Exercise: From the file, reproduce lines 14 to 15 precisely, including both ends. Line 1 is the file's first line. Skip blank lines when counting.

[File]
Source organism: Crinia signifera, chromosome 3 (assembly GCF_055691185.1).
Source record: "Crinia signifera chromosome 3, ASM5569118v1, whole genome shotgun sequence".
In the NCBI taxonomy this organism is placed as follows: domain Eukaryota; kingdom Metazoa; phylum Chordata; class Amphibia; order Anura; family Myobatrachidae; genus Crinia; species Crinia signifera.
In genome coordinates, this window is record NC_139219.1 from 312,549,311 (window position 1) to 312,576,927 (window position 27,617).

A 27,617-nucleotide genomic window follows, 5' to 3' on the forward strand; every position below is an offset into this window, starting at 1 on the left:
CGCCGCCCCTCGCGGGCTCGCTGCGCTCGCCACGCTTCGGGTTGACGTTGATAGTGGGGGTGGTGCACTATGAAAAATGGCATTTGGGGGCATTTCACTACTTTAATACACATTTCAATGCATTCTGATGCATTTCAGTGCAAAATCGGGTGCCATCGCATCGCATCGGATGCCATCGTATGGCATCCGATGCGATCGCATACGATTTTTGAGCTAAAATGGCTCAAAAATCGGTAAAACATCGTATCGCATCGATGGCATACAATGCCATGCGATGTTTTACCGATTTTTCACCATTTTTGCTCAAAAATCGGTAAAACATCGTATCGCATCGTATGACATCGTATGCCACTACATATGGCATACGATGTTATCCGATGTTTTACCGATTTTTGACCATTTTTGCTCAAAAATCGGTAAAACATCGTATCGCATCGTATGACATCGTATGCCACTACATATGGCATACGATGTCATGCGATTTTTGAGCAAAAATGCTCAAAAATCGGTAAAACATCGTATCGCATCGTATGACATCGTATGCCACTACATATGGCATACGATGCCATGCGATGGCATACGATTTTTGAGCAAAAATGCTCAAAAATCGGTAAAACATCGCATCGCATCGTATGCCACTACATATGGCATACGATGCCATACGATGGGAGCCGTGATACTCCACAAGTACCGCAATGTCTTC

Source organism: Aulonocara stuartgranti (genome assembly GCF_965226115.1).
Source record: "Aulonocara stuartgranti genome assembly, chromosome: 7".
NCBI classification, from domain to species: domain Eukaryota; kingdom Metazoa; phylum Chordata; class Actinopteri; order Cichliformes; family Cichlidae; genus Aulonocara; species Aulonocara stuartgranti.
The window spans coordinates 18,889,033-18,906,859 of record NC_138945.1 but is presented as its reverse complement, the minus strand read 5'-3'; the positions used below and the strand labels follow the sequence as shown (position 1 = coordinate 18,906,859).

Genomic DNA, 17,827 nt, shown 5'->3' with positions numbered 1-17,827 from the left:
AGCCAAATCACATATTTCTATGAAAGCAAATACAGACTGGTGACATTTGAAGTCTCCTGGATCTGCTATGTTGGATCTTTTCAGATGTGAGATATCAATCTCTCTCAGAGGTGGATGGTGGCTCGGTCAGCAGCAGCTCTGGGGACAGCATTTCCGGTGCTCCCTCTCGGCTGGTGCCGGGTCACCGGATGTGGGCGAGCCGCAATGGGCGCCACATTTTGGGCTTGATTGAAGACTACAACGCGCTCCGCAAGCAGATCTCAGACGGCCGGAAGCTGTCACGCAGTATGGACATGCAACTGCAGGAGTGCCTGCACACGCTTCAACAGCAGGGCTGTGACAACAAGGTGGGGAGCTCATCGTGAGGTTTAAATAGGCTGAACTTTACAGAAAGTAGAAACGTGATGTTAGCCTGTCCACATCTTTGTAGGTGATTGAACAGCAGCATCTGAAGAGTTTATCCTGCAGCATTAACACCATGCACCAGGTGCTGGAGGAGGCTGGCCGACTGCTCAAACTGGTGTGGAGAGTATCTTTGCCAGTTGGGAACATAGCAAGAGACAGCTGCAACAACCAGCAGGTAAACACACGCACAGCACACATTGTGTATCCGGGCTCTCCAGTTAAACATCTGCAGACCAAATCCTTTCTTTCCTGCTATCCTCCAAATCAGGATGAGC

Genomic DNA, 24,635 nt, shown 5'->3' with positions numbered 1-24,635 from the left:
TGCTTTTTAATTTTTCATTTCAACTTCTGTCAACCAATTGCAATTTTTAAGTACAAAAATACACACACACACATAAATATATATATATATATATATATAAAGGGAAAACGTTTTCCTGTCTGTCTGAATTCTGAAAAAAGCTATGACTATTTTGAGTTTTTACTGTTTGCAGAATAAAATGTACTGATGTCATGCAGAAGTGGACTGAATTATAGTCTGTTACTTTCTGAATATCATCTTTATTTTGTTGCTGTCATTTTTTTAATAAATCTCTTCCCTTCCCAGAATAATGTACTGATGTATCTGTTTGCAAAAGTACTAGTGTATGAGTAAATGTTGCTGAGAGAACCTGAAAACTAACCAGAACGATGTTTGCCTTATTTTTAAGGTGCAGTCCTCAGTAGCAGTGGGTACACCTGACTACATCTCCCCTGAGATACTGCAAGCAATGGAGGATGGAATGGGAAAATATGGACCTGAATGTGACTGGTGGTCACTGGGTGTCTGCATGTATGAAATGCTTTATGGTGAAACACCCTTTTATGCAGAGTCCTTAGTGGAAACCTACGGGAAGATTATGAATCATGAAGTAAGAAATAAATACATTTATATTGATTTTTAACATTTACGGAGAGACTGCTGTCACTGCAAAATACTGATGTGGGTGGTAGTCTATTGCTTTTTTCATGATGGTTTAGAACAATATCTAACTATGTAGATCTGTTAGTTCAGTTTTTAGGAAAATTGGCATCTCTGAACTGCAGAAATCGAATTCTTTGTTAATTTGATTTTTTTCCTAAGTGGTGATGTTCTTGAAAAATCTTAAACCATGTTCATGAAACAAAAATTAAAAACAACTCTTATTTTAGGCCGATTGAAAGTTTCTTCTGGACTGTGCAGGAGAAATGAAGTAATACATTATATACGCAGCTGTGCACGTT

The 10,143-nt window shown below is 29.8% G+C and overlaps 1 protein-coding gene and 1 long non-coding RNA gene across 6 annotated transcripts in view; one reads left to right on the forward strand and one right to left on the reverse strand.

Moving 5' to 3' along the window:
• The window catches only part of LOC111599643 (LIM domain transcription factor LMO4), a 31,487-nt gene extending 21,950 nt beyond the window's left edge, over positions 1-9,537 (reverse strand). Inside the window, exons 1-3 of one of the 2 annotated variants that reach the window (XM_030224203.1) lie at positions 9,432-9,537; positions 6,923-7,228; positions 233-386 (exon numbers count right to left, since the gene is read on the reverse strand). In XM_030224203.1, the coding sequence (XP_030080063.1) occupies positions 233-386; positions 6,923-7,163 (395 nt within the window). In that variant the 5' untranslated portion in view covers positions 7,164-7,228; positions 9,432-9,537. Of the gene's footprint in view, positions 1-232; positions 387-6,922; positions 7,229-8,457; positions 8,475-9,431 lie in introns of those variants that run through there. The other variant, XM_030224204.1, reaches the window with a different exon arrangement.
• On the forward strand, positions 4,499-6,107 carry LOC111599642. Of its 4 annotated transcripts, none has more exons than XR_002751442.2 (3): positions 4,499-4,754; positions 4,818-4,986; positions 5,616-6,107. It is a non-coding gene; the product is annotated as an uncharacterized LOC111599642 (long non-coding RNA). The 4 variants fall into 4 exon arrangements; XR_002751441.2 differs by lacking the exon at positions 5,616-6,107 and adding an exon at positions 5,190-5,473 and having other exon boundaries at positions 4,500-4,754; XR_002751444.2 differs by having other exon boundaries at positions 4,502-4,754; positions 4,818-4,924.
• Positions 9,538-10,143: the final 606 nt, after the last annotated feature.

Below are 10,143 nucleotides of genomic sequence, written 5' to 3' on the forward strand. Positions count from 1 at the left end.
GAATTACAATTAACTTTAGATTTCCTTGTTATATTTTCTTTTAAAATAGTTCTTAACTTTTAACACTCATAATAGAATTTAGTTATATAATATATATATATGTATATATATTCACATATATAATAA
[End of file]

TGCTTTTTAATTTTTCATTTCAACTTCTGTCAACCAATTGCAATTTTTAAGTACAAAAATACACACACACACATAAATATATATATATATATATATATAAAGGGAAAACGTTTTCCTGTCTGTCTGAATTCTGAAAAAAGCTATGACTATTTTGAGTTTTTACTGTTTGCAGAATAAAATGTACTGATGTCATGCAGAAGTGGACTGAATTATAGTCTGTTACTTTCTGAATATCATCTTTATTTTGTTGCTGTCATTTTTTTAATAAATCTCTTCCCTTCCCAGAATAATGTACTGATGTATCTGTTTGCAAAAGTACTAGTGTATGAGTAAATGTTGCTGAGAGAACCTGAAAACTAACCAGAACGATGTTTGCCTTATTTTTAAGGTGCAGTCCTCAGTAGCAGTGGGTACACCTGACTACATCTCCCCTGAGATACTGCAAGCAATGGAGGATGGAATGGGAAAATATGGACCTGAATGTGACTGGTGGTCACTGGGTGTCTGCATGTATGAAATGCTTTATGGTGAAACACCCTTTTATGCAGAGTCCTTAGTGGAAACCTACGGGAAGATTATGAATCATGAAGTAAGAAATAAATACATTTATATTGATTTTTAACATTTACGGAGAGACTGCTGTCACTGCAAAATACTGATGTGGGTGGTAGTCTATTGCTTTTTTCATGATGGTTTAGAACAATATCTAACTATGTAGATCTGTTAGTTCAGTTTTTAGGAAAATTGGCATCTCTGAACTGCAGAAATCGAATTCTTTGTTAATTTGATTTTTTTCCTAAGTGGTGATGTTCTTGAAAAATCTTAAACCATGTTCATGAAACAAAAATTAAAAACAACTCTTATTTTAGGCCGATTGAAAGTTTCTTCTGGACTGTGCAGGAGAAATGAAGTAATACATTATATACGCAGCTGTGCACGTT

The 10,143-nt window shown below is 29.8% G+C and overlaps 1 protein-coding gene and 1 long non-coding RNA gene across 6 annotated transcripts in view; one reads left to right on the forward strand and one right to left on the reverse strand.